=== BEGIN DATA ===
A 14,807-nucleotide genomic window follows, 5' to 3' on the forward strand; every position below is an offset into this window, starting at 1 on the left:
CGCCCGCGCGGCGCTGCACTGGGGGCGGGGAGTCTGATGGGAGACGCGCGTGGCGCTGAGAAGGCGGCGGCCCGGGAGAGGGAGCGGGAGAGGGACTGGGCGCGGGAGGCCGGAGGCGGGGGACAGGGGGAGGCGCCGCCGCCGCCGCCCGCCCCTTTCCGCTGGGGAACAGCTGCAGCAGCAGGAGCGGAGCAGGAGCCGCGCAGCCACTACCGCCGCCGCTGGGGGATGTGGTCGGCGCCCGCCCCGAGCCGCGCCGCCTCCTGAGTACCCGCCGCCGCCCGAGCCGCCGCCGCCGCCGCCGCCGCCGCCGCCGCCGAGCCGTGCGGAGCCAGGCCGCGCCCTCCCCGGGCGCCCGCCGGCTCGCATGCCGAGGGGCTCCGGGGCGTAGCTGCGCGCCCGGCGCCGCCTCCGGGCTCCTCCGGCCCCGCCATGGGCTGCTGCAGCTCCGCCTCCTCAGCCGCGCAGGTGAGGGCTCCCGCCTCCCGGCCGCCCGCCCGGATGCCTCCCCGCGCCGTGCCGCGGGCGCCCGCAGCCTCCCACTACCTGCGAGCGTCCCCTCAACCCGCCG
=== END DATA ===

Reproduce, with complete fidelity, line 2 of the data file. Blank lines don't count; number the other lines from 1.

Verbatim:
CGCCCGCGCGGCGCTGCACTGGGGGCGGGGAGTCTGATGGGAGACGCGCGTGGCGCTGAGAAGGCGGCGGCCCGGGAGAGGGAGCGGGAGAGGGACTGGGCGCGGGAGGCCGGAGGCGGGGGACAGGGGGAGGCGCCGCCGCCGCCGCCCGCCCCTTTCCGCTGGGGAACAGCTGCAGCAGCAGGAGCGGAGCAGGAGCCGCGCAGCCACTACCGCCGCCGCTGGGGGATGTGGTCGGCGCCCGCCCCGAGCCGCGCCGCCTCCTGAGTACCCGCCGCCGCCCGAGCCGCCGCCGCCGCCGCCGCCGCCGCCGCCGCCGAGCCGTGCGGAGCCAGGCCGCGCCCTCCCCGGGCGCCCGCCGGCTCGCATGCCGAGGGGCTCCGGGGCGTAGCTGCGCGCCCGGCGCCGCCTCCGGGCTCCTCCGGCCCCGCCATGGGCTGCTGCAGCTCCGCCTCCTCAGCCGCGCAGGTGAGGGCTCCCGCCTCCCGGCCGCCCGCCCGGATGCCTCCCCGCGCCGTGCCGCGGGCGCCCGCAGCCTCCCACTACCTGCGAGCGTCCCCTCAACCCGCCG